"KETENI" CLOTH IS AN OBJECT OF ONE OF THE WONDERFUL
TRADITIONS OF THE TURKMEN PEOPLE
Every time she starts her work on the weaving loom Keyik Geldimuhamedova apeals to Goddess Ashe Patma, the saint patroness of female fancy-work. This is a request to bless her laborious work so that threads don't become entangled and the cloth doesn't get spoiled. Her mother, grandmother and great grandmother used to offer this prayer before the start of work. Being from the village of Sunche, a settlement famous for silk fabrics where silkworm breeding has been flourishing since the ancient times, Keyik dayza, the hereditary weaver by origin, has devoted over sixty years to making wonderful and unrepeatable fabric "keteni" having taken over the secrets of this old and uneasy trade from her mother in the childhood.
Turkmenistan is home to the homespun silk cloth "keteni". The weather conditions of the region have always promoted cultivating high grade mulberry plantations. From times immemorial, Turkmens have been successfully dealing with silkworm breeding. Owing to its durability, brightness and beauty of design, their homespun fabric was very valued and was in big demand not only among the local population.
One of the peculiarities of "keteni" cloth is its coloring that is determined by the quality of dyers. Using the ancient technology, fabric was dyed primarily with natural dyers distinguished by the intensity of tones, extreme durability and ecological purity. Producing natural and mineral paints is a complicated occupation requiring certain knowledge. While preparing the dyers, it is necessary to observe balance in weights strictly. For this purpose, Turkmens used special scales. As a result of dyeing, the cloth acquires not only new coloring but a particular strength.
Since times immemorial, the preference was given to the red color throughout Turkmenistan. According to local beliefs, the red color possesses magic qualities, protects from the evil forces. In addition, the Turkmen people have always identified the red color with something beautiful and joyous. Red color was especially popular among girls and children. In general, the clothes of youth were bright, whereas older people wore rather modestly colored clothes.
Madder is one of the sources of the red color for Turkmen masters. This plant has been cultivated since the old times. It gives good yields on salty soil where other plants don't grow. To get blue and light-blue colorings the Indian blue nil is used. In the dyeing production the pomegranate peels, onion peel and tea are also applied. The color range of keteni cloth turned out by Turkmen weavers is very diverse. Master Keyik Geldimuhamedova's palette alone includes 18 colors.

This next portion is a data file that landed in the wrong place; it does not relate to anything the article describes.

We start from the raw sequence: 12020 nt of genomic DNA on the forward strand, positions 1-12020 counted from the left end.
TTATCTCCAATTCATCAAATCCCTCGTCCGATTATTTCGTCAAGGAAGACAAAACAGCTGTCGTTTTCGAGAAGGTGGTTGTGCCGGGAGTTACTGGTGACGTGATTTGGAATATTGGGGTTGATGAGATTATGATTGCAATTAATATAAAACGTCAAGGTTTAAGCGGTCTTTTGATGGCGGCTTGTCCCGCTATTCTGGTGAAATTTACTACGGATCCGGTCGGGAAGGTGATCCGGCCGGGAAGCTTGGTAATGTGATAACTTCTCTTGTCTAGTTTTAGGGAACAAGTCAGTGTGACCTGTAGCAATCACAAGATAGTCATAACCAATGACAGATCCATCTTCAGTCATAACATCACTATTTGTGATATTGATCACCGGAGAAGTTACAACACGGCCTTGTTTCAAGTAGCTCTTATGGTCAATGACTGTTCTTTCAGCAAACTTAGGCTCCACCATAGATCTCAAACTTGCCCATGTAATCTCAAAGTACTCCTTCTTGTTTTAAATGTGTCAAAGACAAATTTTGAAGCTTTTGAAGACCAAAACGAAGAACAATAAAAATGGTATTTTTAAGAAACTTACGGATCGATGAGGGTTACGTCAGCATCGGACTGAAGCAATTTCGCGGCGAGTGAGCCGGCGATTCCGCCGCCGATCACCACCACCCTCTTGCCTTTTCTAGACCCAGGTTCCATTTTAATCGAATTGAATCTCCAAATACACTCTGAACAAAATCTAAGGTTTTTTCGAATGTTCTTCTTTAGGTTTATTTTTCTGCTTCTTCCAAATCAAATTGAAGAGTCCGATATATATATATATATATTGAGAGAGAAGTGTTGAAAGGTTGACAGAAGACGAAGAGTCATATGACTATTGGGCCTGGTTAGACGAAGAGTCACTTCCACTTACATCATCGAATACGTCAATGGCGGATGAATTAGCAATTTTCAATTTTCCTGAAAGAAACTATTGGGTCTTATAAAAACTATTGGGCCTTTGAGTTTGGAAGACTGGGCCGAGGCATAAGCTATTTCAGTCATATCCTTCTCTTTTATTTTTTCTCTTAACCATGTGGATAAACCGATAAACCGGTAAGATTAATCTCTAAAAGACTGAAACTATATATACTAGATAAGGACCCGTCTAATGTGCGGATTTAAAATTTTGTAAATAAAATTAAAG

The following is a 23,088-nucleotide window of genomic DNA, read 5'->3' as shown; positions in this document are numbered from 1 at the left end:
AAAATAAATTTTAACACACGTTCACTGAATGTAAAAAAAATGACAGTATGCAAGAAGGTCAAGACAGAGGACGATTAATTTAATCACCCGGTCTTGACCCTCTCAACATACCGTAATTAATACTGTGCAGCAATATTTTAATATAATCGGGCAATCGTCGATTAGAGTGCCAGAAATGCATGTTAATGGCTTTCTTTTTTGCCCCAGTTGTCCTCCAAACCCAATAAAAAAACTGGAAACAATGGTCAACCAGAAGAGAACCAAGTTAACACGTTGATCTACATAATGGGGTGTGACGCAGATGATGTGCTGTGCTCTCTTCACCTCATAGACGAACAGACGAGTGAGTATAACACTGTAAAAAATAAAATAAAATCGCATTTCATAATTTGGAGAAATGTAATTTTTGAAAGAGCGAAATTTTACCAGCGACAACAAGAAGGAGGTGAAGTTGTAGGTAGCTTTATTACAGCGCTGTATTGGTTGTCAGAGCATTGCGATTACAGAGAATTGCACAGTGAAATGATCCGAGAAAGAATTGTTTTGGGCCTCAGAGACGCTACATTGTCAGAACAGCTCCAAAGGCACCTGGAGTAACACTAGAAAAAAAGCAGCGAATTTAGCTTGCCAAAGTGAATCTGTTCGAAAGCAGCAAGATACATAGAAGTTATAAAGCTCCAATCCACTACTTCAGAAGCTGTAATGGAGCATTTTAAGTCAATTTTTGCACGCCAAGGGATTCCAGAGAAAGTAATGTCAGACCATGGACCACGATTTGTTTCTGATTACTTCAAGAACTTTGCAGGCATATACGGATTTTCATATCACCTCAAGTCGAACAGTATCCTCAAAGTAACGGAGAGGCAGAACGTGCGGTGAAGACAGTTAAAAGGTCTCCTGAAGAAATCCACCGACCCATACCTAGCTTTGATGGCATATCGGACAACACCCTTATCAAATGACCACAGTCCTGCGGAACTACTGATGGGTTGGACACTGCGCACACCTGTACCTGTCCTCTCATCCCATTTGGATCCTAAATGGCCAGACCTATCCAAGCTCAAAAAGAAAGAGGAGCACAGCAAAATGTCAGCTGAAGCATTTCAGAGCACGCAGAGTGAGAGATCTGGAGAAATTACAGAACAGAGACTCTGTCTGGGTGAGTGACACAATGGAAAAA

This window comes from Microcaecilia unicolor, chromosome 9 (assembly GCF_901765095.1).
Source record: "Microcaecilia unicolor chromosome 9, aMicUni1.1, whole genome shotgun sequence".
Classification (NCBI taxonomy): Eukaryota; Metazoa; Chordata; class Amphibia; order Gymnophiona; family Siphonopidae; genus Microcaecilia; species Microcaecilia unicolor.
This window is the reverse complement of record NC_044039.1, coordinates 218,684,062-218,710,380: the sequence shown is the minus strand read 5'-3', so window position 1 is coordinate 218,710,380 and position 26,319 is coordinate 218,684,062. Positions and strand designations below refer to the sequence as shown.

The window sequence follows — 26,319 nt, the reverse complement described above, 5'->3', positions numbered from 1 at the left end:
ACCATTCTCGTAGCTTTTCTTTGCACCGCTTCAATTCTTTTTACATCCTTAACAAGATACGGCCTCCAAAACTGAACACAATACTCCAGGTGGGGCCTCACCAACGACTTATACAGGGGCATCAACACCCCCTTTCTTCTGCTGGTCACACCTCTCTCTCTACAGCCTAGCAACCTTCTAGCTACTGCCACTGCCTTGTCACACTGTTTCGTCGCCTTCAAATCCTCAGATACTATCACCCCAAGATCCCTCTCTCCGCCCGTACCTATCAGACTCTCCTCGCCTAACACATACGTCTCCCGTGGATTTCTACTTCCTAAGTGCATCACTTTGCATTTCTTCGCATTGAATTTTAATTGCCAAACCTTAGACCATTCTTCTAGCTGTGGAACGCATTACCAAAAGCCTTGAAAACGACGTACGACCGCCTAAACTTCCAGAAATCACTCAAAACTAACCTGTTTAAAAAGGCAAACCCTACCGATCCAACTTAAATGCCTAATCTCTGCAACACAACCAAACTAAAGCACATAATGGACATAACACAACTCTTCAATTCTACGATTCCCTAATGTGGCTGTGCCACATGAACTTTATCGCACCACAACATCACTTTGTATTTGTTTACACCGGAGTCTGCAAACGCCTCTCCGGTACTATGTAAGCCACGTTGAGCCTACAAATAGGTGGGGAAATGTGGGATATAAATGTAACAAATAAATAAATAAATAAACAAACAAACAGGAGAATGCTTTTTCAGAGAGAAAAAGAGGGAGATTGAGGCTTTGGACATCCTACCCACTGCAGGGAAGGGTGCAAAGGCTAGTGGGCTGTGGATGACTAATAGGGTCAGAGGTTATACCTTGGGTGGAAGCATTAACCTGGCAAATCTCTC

To fasten the cloth women used alum and to whiten it potash and coal ash that gave the fabric unusual whiteness. Starch boiled from wheat flour was also used in the textile production. Specially treated, starched and glossed, "keteni" produces charming impression of the divine fabric, radiates luster and wealth. One feels indescribable trepidation emanating from it. Even smell and rustling of the cloth cast a spell.
Both Turkmen men and women have been wearing keteni garments since ancient times. If men's fashion was limited to shirts only, women found broader application of the homespun silk cloth making the whole wardrobe of dresses and headscarves of it. Coverlets, turbans and child-wear were also spun from the yarn. Keteni dresses still make up a bride's traditional attire and continue to fulfill the primary role to make a young lady irresistibly beautiful and, thus, happy.
As was mentioned, the silk cloth "keteni" has always been popular and fashionable among people. Nowadays, it literary experiences the second birth. The boom of this fabric is observed in the Turkmen fashion industry. Shops that any recognized center of world fashion could envy are being opened in Ashgabat. Wonderful dresses in various styles, beautiful shawls with hand-made embroidery, woven lady handbags, bags for cosmetics, headscarves and kerchiefs are of perfect quality, thought-out to details and can satisfy the taste of the most demanding fashionable woman.
Today, like in old times, making "keteni" cloth remains mostly a home-made trade. This work, like any manual labor, is extremely laborious and labor intensive. Turkmen women still use the old spinning looms "tara" that have been preserved since ancient times and produce high quality articles striking by their perfection of decoration. It is enough to look at "duypli gynach", a triangular shawl reaching 3 meters at the base and sewn from woven stripes of different colorings of the red color in combination with white, blue and green colors. The external side of the shawl has a multilayer woven ornament also made at "tara" looms. Technically, ornamental weaving is much more complex than embroidery. It requires accuracy and knack, because the ornament is facing ground when being woven. Adapting to such conditions, women use a mirror during the work to see that the symmetry of the classical ornament is not broken.
Women fancy-work has been the most important part of the Turkmen people's daily life. Nowadays, the Turkmen women carefully preserve and creatively develop the local traditions of weaving. Keyik Geldimuhamedova's five daughters followed their mother's track and are occupied with sewing articles from "keteni".
Ajap BAIRIEVA, Ethnographer, Doctor of History